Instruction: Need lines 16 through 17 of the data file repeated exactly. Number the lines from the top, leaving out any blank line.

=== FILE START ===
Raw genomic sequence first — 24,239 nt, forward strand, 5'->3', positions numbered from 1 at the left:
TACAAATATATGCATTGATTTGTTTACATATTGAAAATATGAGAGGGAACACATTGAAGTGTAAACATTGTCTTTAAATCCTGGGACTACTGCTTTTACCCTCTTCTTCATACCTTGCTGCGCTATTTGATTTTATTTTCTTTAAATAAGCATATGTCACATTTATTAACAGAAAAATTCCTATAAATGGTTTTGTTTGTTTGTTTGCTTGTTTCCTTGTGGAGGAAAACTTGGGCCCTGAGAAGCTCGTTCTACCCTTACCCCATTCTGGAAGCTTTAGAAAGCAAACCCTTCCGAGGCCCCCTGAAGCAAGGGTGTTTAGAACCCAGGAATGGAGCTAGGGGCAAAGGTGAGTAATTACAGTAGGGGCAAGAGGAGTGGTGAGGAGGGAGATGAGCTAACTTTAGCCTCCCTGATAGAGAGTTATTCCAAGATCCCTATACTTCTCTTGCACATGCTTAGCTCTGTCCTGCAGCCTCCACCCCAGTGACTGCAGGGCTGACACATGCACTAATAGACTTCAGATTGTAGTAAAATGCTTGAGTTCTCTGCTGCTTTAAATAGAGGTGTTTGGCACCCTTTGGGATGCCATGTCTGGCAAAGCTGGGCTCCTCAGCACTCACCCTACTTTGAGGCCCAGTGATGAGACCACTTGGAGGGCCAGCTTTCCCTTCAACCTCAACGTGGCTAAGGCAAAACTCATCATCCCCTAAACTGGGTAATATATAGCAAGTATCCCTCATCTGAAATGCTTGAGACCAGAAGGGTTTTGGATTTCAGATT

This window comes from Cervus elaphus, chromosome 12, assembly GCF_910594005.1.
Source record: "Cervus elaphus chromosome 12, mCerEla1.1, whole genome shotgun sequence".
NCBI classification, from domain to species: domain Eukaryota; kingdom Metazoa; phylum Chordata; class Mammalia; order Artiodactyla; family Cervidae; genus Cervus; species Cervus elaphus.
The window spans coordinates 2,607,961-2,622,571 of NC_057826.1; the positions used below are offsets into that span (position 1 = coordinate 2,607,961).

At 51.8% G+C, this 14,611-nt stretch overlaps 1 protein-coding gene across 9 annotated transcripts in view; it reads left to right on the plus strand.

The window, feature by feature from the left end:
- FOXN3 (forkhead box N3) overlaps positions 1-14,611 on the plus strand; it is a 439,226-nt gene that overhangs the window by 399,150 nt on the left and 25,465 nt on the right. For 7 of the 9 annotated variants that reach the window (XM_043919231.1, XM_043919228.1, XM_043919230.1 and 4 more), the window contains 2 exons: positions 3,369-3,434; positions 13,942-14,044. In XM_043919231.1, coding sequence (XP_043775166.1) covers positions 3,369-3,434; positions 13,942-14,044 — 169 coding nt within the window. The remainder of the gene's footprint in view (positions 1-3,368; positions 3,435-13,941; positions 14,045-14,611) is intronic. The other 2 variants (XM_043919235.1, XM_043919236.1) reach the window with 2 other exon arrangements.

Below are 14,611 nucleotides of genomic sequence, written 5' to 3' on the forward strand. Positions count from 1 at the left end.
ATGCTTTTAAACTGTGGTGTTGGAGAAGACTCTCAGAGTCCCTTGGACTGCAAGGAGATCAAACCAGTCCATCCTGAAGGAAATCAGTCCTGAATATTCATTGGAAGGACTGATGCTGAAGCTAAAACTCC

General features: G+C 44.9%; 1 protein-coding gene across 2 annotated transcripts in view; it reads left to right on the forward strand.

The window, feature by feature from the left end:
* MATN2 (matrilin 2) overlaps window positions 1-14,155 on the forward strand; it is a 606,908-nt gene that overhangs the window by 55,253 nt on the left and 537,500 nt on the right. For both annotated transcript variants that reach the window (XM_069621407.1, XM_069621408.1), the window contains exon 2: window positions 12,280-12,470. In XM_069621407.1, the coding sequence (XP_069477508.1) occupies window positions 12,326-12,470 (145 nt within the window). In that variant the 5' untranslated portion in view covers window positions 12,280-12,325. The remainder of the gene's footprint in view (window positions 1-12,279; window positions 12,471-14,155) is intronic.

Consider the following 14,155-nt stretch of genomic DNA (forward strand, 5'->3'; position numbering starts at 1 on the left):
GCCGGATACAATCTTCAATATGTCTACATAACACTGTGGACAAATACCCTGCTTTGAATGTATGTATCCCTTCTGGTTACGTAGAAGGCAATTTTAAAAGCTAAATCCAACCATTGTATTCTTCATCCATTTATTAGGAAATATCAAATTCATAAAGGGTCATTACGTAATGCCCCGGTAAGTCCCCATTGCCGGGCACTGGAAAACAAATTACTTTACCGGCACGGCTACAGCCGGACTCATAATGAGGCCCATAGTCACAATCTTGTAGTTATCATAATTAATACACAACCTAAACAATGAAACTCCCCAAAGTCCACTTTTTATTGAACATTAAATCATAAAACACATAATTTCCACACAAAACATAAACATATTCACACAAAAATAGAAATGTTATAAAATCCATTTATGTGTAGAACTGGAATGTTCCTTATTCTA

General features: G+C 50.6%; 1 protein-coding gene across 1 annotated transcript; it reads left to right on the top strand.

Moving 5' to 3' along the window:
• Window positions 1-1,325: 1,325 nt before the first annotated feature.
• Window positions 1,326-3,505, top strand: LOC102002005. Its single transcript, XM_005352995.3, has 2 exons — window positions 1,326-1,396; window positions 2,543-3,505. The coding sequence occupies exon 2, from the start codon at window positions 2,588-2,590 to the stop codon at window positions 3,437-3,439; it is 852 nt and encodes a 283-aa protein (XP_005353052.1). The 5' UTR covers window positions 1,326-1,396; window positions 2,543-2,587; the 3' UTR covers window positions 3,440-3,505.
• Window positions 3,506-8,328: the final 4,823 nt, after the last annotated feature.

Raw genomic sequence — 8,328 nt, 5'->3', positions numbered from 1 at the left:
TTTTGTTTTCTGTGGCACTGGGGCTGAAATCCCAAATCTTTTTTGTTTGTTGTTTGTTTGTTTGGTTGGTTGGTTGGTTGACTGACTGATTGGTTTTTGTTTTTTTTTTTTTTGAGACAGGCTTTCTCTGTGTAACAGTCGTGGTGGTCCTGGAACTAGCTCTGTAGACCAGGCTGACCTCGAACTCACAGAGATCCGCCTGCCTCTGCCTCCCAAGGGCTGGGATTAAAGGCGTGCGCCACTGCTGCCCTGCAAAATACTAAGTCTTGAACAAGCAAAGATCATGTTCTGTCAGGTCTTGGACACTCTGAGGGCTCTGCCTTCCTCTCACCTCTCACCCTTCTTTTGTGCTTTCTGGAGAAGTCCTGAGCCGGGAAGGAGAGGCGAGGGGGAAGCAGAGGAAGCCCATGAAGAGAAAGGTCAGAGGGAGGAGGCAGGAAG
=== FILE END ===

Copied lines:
GCCGGATACAATCTTCAATATGTCTACATAACACTGTGGACAAATACCCTGCTTTGAATGTATGTATCCCTTCTGGTTACGTAGAAGGCAATTTTAAAAGCTAAATCCAACCATTGTATTCTTCATCCATTTATTAGGAAATATCAAATTCATAAAGGGTCATTACGTAATGCCCCGGTAAGTCCCCATTGCCGGGCACTGGAAAACAAATTACTTTACCGGCACGGCTACAGCCGGACTCATAATGAGGCCCATAGTCACAATCTTGTAGTTATCATAATTAATACACAACCTAAACAATGAAACTCCCCAAAGTCCACTTTTTATTGAACATTAAATCATAAAACACATAATTTCCACACAAAACATAAACATATTCACACAAAAATAGAAATGTTATAAAATCCATTTATGTGTAGAACTGGAATGTTCCTTATTCTA

General features: G+C 50.6%; 1 protein-coding gene across 1 annotated transcript; it reads left to right on the top strand.